Bitcoin is now cresting in the midst of a huge rally that seems to have no letdown in sight yet, and the attention must surely turn to the Bitcoin whales at some point, especially with regards to security and the safety of their funds.
But strangely enough, current data from Binance Research seems to suggest that even with more secure options available to institutional investors and wealthy Bitcoin owners, accounts with large Assets Under Management (AUM) or those with more than USD 25 million in digital assets are still preferring the services of exchanges, instead of custodial services or even their own wallets, either hot or cold.
This data from Binance looks at Q2 2019 and finds that the top four methods were exchanges, followed by cold wallets, hot wallets and then custodial services such as BitGo.
Binance itself, although one of the world’s most popular exchanges, self-described as having some of the best security features in the industry, has been a victim of cyber attacks, losing funds in the process. Binance was fortunate enough to cover the losses after the hack this year with funds set aside for exactly such emergencies. But other exchanges like Cryptopia and QuadrigaCX have not been so lucky, with hacks — alleged or otherwise — spelling their end as they both now are embroiled in expensive litigation battles with former clients now turned creditors.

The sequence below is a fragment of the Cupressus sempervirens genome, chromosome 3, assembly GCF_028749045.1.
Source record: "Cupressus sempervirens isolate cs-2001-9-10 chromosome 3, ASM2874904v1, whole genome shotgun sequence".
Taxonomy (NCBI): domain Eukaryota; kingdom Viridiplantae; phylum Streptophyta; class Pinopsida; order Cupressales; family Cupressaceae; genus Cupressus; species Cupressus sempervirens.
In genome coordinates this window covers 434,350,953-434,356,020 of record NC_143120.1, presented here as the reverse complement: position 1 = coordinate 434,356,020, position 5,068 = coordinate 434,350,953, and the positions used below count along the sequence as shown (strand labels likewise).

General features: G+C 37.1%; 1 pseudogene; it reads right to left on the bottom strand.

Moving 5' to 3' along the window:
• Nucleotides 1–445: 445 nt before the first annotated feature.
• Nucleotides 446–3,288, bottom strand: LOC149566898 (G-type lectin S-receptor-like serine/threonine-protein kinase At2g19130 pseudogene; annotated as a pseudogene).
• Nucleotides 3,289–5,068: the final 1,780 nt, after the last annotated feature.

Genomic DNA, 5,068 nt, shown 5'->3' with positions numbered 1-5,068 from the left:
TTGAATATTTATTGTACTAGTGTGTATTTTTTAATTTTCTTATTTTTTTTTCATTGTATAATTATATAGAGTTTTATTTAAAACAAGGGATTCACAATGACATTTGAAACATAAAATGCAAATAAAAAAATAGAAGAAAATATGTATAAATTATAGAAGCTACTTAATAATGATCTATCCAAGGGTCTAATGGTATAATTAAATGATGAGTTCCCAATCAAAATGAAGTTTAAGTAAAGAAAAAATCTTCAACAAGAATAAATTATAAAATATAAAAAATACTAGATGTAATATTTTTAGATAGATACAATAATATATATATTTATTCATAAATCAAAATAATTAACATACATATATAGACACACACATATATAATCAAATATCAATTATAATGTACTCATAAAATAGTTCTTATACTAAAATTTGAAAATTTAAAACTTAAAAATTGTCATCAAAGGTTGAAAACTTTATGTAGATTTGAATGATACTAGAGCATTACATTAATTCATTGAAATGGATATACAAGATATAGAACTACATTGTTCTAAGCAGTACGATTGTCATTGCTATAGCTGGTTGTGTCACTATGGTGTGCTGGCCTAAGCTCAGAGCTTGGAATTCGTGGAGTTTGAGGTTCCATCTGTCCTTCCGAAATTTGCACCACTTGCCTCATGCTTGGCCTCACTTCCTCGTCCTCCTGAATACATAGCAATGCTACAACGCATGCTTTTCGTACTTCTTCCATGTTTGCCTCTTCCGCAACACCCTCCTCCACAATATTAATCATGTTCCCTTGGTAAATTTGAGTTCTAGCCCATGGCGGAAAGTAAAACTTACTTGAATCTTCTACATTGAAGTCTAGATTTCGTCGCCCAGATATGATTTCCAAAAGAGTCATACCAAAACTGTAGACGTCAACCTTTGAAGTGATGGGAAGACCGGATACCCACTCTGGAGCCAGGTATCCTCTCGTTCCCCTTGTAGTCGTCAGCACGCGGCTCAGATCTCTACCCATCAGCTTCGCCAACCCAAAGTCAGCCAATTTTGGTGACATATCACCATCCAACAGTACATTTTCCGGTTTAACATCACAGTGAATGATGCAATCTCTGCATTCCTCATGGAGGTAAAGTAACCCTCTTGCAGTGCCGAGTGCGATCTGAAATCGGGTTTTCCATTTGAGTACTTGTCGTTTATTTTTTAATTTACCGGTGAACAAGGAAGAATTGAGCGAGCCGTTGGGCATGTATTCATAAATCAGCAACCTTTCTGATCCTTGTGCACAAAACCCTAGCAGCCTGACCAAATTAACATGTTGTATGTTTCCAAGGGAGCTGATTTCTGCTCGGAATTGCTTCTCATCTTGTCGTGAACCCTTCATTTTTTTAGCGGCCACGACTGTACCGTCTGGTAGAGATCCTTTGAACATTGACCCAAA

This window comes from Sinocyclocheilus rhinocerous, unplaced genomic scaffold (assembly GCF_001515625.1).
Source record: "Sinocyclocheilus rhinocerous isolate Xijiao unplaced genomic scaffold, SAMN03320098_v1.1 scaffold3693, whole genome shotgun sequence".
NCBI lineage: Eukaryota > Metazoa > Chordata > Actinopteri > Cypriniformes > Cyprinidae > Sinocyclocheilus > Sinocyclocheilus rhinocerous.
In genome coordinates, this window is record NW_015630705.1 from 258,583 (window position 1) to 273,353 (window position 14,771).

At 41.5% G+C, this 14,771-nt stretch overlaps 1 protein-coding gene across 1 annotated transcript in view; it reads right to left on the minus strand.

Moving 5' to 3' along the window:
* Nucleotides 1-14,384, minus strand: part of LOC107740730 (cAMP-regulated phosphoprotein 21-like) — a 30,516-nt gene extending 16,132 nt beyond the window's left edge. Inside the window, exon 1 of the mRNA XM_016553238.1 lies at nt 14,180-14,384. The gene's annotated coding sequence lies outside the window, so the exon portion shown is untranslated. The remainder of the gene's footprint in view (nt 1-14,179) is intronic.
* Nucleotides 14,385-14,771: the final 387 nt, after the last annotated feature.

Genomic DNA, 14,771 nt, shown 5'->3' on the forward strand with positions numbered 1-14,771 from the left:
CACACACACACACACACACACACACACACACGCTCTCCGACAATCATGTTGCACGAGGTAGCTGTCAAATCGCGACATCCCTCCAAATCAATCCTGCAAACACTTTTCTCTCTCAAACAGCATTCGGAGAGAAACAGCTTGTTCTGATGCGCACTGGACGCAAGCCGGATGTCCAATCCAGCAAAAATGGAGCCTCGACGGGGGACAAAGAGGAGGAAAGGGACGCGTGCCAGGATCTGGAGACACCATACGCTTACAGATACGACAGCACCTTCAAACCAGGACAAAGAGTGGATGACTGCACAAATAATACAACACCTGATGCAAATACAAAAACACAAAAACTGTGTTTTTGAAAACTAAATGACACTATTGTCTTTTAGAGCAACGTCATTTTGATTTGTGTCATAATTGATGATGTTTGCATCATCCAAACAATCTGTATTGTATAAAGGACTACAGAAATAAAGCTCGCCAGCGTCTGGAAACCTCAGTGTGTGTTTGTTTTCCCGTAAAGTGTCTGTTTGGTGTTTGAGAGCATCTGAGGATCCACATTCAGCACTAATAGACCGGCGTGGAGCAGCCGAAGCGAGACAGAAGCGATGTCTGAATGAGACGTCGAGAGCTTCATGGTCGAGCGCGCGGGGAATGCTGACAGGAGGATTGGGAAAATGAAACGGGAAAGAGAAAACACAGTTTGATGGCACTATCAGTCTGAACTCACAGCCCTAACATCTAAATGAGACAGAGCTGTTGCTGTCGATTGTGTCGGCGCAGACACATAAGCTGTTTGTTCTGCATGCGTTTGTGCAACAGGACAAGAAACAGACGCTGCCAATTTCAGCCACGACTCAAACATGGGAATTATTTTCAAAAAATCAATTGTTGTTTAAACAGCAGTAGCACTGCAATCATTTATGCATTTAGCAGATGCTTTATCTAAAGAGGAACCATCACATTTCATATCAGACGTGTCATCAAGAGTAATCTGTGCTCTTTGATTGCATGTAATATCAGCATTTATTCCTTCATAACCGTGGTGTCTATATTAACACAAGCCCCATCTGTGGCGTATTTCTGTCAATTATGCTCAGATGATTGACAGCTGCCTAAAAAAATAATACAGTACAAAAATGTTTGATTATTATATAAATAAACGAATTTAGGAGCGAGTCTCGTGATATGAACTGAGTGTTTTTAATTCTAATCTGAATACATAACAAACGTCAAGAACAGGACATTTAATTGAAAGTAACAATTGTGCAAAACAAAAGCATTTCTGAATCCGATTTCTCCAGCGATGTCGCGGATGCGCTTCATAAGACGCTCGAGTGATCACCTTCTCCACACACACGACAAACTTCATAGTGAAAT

The Binance Research report shows that clients still end up storing funds on exchanges, although “partially” stored in cold wallets via “third party custody services”.
The biggest reason for this is that they trade “high turnover” digital assets and simply choose to avoid deposit and withdrawal fees, as well as commissions for transactions:
“One of the potential explanations is that market participants with high turnover buy/sell frequently digital assets and need to keep funds on exchange as the exchange platforms typically charge some additional fees to withdraw along with better liquidity of centralized exchanges.”
Custodial borrowing and lending platforms were only used by a third of clients surveyed, but these tend to have a longer-term view than traders.
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